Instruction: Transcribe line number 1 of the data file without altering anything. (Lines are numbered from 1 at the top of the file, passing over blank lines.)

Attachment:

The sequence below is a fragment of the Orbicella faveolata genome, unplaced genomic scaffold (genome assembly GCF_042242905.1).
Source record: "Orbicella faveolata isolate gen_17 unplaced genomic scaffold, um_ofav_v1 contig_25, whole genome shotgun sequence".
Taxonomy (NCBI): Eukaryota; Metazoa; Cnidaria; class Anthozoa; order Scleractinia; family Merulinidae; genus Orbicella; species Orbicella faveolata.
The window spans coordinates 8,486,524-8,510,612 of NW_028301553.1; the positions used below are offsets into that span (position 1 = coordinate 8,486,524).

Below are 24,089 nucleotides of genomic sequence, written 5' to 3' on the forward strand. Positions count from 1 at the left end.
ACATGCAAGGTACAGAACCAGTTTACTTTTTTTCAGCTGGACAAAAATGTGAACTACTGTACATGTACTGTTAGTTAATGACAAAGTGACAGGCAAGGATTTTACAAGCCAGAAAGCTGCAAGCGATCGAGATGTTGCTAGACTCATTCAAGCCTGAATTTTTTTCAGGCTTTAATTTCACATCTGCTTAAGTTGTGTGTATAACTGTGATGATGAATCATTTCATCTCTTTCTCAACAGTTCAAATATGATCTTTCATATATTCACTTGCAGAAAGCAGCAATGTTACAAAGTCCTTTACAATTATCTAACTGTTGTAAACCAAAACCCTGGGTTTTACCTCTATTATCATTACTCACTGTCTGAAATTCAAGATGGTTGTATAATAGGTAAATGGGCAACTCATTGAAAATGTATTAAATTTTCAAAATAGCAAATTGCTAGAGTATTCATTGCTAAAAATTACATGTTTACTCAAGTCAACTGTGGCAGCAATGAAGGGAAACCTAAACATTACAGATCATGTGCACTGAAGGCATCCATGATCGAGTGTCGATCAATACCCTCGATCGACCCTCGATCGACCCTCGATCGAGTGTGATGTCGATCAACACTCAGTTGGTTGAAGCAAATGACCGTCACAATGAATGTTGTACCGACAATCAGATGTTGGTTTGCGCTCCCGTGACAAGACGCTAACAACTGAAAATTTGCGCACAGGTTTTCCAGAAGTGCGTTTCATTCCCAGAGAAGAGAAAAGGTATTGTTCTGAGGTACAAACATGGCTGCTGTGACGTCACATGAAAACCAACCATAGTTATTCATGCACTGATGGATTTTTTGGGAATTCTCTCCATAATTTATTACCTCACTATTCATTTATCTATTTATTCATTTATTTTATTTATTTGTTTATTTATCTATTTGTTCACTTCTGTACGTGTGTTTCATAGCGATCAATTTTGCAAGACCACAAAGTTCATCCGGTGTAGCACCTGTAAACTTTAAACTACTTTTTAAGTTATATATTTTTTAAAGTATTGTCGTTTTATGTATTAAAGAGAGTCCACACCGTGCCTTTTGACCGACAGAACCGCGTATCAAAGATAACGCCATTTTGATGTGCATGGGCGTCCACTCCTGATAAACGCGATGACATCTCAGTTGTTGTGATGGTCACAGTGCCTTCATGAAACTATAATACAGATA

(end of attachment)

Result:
The sequence below is a fragment of the Orbicella faveolata genome, unplaced genomic scaffold (genome assembly GCF_042242905.1).